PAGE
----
Taken Offers Actions Fans a Smidgen of Solace
Perhaps it’s the cushion of low expectations. Or perhaps it’s the lingering aftertaste of disappointment left by such poorly shot, poorly chopped recent action entries as The Dark Knight and Quantum of Solace. Whatever it is, I was absolutely flush with it during a recent screening Luc Besson’s latest film. Let’s get a few things straight. Taken isn’t a lot of things. It isn’t directed by Luc Besson, although he is unquestionably its auteur. It isn’t realistic. It isn’t socially constructive. It isn’t the result of a particularly distinguished screenplay. And it isn’t a great film. It is, however, a good film, and that is increasingly more rare than a great or a terrible one.
The very goodness of this film boils down to two things: one tangible, the other intangible. The first is Liam Neeson, who is almost frighteningly tangible here, revealing a strength and speed in his lima-bean frame previously unwitnessed (his athletics in The Phantom Menace being the closet thing to a clue). The other, the intangible, is the sense that here is finally a picture that has absorbed and fully understood the lessons imparted by The Bourne Supremacy, unquestionably the most influential action film of the last decade. It is also the first film since Supremacy’s follow-up, The Bourne Ultimatum, to make ground-level kinetics and razor-sharp editing as thrilling as John Woo and Michael Bay at their most elegant 1990s-baroque (Hard Boiled and The Rock, respectively). Replacing the incompetent pyrotechnics of The Dark Knight with swiftness and brutality, Taken pares down recent extravagances to the gut (dis)pleasures of flesh, metal and bone interacting and conquering one another.
This is not to say it is a film without flaws, far from it. The invigorating action sequences are bookended by opening and closing segments whose tedium is exceeded only by their mawkishness. The utterly ravishing Famke Jansen (surely the most beautiful woman over 40 years old) is wasted here as an object of sexual loss. The casting of Neeson, who has over a half a century under his belt, continues the contemporary, absurdist trend of casting pensioners with arthritis as the bone-crushing destroyers of the young (i.e. Stallone, Willis, Ford). The acting surrounding Mount Neeson is at best inconsequential and at worst insipid. There is a causal racism (which could benevolently be called ‘xenophobia’) at play throughout and a shocking denouement in which the Ugly American faces no consequences whatsoever for his post-modern rampage.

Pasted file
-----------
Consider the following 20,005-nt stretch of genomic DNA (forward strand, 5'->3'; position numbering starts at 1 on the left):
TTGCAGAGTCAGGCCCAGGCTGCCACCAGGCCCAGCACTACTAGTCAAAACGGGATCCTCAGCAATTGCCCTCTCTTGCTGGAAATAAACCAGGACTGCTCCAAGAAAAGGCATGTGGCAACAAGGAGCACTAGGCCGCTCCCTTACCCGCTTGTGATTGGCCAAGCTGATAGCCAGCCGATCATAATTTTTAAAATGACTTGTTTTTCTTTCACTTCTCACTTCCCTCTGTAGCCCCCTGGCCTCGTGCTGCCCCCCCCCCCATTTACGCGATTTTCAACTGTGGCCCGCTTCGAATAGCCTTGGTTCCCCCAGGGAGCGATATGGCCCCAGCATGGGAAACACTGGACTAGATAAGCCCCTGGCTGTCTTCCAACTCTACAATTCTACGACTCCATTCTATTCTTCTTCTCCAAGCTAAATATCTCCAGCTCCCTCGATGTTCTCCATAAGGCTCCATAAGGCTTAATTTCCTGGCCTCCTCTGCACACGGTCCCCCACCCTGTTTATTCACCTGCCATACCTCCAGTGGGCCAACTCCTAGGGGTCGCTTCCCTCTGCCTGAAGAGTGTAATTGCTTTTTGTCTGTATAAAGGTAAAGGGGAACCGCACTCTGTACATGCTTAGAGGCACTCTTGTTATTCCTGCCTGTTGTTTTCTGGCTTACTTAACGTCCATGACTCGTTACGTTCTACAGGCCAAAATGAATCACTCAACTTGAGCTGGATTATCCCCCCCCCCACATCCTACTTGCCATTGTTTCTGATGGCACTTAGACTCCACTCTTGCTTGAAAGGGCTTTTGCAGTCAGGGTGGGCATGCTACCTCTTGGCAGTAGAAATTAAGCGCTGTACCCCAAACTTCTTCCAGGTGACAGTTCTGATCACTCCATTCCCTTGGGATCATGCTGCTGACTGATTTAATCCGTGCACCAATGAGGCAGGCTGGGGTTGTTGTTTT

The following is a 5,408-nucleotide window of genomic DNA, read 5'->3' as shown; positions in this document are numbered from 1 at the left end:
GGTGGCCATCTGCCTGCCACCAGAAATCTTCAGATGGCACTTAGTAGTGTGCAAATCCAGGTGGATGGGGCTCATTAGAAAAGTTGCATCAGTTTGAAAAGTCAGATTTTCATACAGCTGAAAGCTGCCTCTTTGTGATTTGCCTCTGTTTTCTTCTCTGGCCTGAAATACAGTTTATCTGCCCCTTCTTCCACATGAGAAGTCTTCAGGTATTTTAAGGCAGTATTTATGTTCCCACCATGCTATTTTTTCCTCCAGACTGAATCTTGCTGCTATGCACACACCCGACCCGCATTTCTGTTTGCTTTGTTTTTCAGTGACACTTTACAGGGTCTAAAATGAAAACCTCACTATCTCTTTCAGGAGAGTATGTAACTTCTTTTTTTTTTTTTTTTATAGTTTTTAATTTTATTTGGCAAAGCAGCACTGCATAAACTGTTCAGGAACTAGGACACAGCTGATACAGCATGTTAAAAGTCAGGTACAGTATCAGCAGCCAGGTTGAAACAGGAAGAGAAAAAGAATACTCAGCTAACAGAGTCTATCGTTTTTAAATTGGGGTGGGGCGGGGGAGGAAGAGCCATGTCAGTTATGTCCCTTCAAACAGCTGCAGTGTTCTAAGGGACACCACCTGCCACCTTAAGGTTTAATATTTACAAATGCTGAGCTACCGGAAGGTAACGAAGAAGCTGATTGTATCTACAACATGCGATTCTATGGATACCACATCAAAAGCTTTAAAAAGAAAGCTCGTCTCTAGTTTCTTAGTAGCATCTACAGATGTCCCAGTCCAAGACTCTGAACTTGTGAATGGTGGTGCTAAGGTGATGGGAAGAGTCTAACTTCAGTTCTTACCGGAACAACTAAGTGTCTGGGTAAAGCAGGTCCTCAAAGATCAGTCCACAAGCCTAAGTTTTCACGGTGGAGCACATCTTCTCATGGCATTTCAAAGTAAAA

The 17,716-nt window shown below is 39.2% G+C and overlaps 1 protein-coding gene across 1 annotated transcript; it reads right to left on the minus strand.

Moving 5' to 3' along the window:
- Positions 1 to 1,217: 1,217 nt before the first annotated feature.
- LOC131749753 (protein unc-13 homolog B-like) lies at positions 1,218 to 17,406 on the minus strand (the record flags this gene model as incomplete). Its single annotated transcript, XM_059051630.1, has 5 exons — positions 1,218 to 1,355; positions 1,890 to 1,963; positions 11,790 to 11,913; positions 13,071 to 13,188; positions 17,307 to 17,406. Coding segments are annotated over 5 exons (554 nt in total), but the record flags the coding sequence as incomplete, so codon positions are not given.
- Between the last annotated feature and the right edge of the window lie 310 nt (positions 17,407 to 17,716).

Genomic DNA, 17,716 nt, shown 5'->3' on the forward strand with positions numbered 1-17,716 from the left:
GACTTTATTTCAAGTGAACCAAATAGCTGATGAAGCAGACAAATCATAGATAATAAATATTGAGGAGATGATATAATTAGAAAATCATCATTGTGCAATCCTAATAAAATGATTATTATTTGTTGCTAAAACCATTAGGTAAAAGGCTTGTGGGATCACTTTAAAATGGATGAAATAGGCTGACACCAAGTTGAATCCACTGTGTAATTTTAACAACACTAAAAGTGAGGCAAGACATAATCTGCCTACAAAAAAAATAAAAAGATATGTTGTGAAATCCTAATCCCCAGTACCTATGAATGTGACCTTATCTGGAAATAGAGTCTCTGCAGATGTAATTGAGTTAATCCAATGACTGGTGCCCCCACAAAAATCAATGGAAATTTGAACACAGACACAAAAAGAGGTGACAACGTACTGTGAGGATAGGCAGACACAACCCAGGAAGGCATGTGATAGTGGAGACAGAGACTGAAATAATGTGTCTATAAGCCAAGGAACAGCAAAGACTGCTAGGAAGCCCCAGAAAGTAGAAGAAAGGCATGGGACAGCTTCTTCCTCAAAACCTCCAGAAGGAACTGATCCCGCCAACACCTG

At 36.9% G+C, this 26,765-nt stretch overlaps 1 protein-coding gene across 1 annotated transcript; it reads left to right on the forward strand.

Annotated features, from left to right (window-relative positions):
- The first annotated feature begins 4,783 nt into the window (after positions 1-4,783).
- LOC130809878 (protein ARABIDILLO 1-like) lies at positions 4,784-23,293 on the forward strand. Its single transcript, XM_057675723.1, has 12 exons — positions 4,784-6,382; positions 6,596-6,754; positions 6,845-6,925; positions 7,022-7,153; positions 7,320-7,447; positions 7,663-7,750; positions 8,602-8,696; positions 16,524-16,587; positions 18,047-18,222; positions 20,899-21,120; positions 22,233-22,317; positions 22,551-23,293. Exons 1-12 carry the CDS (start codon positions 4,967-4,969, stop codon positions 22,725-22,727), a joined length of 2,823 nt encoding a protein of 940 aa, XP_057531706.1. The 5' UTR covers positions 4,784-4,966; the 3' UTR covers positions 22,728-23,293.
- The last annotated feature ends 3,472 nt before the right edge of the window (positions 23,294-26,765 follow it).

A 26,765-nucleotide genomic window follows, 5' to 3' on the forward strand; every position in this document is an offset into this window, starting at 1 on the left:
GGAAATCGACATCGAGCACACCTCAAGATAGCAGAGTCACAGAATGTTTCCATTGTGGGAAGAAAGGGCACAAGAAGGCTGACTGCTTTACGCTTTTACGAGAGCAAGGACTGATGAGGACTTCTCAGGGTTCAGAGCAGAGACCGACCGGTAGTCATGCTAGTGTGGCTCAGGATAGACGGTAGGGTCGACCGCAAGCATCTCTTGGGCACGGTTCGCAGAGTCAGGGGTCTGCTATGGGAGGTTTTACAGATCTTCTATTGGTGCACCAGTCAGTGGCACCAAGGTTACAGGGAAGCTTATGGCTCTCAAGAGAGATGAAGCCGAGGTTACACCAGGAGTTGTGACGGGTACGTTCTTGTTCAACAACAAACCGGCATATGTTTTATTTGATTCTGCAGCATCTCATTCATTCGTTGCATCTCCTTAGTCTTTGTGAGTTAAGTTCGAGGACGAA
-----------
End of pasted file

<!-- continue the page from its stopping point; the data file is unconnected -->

It should be noted, however, that many of the films lesser qualities interact with its worthier charms to present a fascinating friction. The xenophobia of Neeson’s character is tempered by the dual knowledge that his character’s accent is not of American soil and that the actor himself hails from foreign shores. The film’s distrust of foreigners also seems to be more a stylistic, genre-based decision rather than a deeply held political commitment. Finally, the casting of a weathered monument like Liam Neeson adds a surprisingly emotional undercurrent of poignancy and regret that could never be gleaned from the young and beautiful Daniel Craig, no matter how hard he pouts (and I say this as a fan of the newest Bond).
Neeson’s steel-eyed willingness to throw his character into a moral abyss, with no excuses and no thought of forgiveness, gives him an emotional weight unlikely to be found on the page. There exists a chasm between the man’s brain and body, between his heart and his head. The fatherly clumping together of wrinkles when he smiles at his daughter seems to come from a different, segmented part of himself than the cold-blooded murderer frequently on display. It is within this chasm that Neeson has both lost himself, and found his audience. Taken solves the post-modern problem engendered by such films as GoldenEye (1995), Mission: Impossible 3 (2006) and the aforementioned Dark Knight and Quantum of Solace, which have all attempted to drive a wedge of sentiment and self-consciousness into an aging, possibly irrelevant icon.
Luc Besson’s latest can thus be most usefully be seen as a blueprint to a proper follow-up to Martin Campell’s second James Bond reboot masterpiece, Casino Royale (the first being the aforementioned GoldenEye). That is to say, Taken is the film Quantum of Solace wished it could be, though still not quite as good as it should be. Alas, Taken’s finale proves it to be a stylistic exercise superior to its own goal and Neeson has crafted a character whose own profundity dwarfs his modest surroundings. Despite all this, Taken points the way out of the aesthetic dead-end suggested by Quantum’s recent hand-held hell and the Batman franchise’s stylistic deadweight. It is now only a matter of time before a superior film makes full use of its innovations.